One of the more significant development proposals slated for a block of Downtown Jersey City is apparently no longer moving forward amid allegations that officials suddenly changed construction requirements after years of negotiations.
Way back in February 2020, Jersey Digs was the first outlet to report on a development from Lennar Multifamily Communities (LMC). The company, which recently completed The Lively just blocks away, was looking to revitalize a 1.81-acre parcel between First and Second streets that straddles Marin Boulevard and Grove Street.
The lot consists of 38 prefabricated homes, all but one of which LMC had agreed to purchase. The plan, drawn up by New York-based Beyer Blinder Belle, consisted of a 50-story high-rise that would gradually step down as it heads west, bottoming out to three stories at the lowest point.
The $310 million project, dubbed Laurel & Saddlewood, was to contain 810 rental apartments and include 41 units of affordable housing. 14,000 square feet of retail space would be featured on the ground floor and a 50,000-square-foot public school that would house about 300 Pre-K to 5th graders was included in the proposal.
Trouble began quickly as a now-disposed lawsuit was filed by the community’s lone holdout, Saddlewood Court LLC. The company, controlled by Shuster Management’s Eyal Shuster and Adam Knoll, claimed that the city was trying to “redevelop an area that is not blighted.”
Despite the case, Jersey City eventually approved a redevelopment plan in November 2020. A second lawsuit from Shuster and Knoll that is still scheduled for trial next month claimed that Jersey City entered a corrupt “secret agreement” on the deal, but the Jersey City Redevelopment Agency nonetheless moved to condemn the final townhouse in November last year.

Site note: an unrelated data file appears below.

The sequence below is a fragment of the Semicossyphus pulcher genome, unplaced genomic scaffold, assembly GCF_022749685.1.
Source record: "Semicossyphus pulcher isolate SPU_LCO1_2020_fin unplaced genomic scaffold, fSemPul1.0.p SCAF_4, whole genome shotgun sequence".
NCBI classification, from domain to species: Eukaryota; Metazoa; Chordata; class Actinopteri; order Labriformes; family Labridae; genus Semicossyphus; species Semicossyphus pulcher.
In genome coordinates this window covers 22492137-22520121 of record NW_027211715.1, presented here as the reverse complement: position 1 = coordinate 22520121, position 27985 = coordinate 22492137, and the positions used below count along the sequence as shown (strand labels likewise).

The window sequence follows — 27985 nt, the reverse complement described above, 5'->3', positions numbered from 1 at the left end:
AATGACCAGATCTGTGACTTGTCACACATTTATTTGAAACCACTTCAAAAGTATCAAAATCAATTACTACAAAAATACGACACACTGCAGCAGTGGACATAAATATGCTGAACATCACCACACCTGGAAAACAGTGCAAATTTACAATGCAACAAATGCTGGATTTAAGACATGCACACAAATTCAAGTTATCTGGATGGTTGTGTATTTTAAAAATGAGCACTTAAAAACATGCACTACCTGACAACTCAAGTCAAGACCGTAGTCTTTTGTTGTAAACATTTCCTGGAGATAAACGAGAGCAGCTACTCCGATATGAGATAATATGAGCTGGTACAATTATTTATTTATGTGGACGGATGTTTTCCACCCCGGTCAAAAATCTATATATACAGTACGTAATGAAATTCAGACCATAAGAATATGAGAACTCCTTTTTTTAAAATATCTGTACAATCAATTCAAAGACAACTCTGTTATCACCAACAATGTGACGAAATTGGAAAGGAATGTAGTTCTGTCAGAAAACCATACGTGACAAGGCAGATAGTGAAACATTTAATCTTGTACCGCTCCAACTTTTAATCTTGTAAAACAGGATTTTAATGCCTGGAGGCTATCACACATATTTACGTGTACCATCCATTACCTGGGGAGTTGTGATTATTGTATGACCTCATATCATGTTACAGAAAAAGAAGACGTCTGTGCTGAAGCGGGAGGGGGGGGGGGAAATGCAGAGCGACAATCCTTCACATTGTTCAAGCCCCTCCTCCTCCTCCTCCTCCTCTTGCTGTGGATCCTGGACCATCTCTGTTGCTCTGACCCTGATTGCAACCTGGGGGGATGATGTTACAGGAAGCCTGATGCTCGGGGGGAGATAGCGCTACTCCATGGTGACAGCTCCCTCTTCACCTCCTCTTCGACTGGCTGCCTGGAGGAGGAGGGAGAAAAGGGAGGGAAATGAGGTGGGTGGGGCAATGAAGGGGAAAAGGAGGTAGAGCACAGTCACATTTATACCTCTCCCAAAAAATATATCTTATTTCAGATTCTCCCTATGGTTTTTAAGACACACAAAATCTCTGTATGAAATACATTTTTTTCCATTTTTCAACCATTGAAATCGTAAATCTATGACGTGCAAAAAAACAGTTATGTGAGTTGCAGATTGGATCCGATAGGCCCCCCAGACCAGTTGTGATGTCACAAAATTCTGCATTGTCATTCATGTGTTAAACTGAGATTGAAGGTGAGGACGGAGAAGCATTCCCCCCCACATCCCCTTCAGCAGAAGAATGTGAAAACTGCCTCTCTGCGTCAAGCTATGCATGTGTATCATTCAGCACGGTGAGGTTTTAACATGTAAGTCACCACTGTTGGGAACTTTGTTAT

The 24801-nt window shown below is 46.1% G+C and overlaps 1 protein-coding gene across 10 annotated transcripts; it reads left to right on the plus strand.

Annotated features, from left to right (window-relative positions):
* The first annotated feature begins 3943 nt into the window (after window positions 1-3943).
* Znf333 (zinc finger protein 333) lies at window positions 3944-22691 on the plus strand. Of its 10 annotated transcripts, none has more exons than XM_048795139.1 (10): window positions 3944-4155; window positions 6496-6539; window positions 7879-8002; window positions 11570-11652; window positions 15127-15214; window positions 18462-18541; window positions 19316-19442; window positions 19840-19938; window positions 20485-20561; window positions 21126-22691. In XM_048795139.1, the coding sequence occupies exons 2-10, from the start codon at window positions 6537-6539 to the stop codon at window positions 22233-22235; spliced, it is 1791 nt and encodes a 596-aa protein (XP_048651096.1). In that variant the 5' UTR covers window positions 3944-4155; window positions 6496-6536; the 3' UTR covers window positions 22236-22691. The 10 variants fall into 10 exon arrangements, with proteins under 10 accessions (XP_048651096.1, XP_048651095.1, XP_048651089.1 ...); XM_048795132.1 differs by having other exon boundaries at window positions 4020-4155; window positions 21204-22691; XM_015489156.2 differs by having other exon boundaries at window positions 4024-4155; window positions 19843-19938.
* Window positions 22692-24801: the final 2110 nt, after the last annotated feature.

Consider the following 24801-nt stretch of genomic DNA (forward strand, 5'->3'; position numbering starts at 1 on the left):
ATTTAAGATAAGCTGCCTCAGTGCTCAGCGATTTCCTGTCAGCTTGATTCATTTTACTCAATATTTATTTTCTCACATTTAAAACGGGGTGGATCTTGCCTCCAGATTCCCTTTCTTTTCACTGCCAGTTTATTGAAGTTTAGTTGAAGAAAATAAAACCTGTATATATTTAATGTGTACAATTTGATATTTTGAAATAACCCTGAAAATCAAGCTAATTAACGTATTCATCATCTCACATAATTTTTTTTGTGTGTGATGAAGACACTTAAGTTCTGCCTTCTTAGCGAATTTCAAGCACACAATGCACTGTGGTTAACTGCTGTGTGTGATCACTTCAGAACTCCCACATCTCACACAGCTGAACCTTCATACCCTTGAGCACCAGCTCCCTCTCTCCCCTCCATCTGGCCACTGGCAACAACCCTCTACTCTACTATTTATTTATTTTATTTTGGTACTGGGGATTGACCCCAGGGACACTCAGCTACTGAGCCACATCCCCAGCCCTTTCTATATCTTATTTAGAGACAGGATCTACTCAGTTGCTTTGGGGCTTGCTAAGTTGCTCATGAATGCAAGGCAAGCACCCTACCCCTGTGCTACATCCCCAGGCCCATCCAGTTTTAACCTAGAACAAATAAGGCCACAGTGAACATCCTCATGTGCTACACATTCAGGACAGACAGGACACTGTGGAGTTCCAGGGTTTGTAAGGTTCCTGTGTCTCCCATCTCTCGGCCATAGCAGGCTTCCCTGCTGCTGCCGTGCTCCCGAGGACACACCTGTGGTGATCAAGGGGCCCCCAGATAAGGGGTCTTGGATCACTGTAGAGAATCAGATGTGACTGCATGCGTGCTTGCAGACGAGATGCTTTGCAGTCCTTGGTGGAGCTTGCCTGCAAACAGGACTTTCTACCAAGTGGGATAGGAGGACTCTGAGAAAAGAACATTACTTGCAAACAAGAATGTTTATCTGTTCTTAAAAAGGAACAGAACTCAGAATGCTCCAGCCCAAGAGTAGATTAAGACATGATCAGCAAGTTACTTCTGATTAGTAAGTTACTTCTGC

All that work seems to have been for naught, as a source told the Jersey Journal that LMC has canceled the project. The source claims that Jersey City Mayor Steve Fulop recently added new conditions to the deal demanding the project hire “100% union” labor, which would have increased the project’s cost by about $70 million.
Per a February 10th email to homeowners, LMC’s Vice President of Development Charles Epstein allegedly told homeowners that the company “worked diligently to try to make the development work out, but as more requirements were layered on, it became impossible for us to deliver on that promise.”
Jersey City’s Acting Superintendent of Schools Norma Fernandez told the outlet late last week that she was unaware that the deal with LMC fell through. Overcrowded classrooms in Downtown neighborhoods have become a point of contention, although Mack-Cali’s recently completed Haus25 did add an elementary school annex to the area.
Mayor Fulop has yet to address the situation, but Downtown Councilman James Solomon told the Jersey Journal that he is working on getting a school built on several Marin Boulevard parking lots and the old public safety headquarters between Sixth and Eighth streets.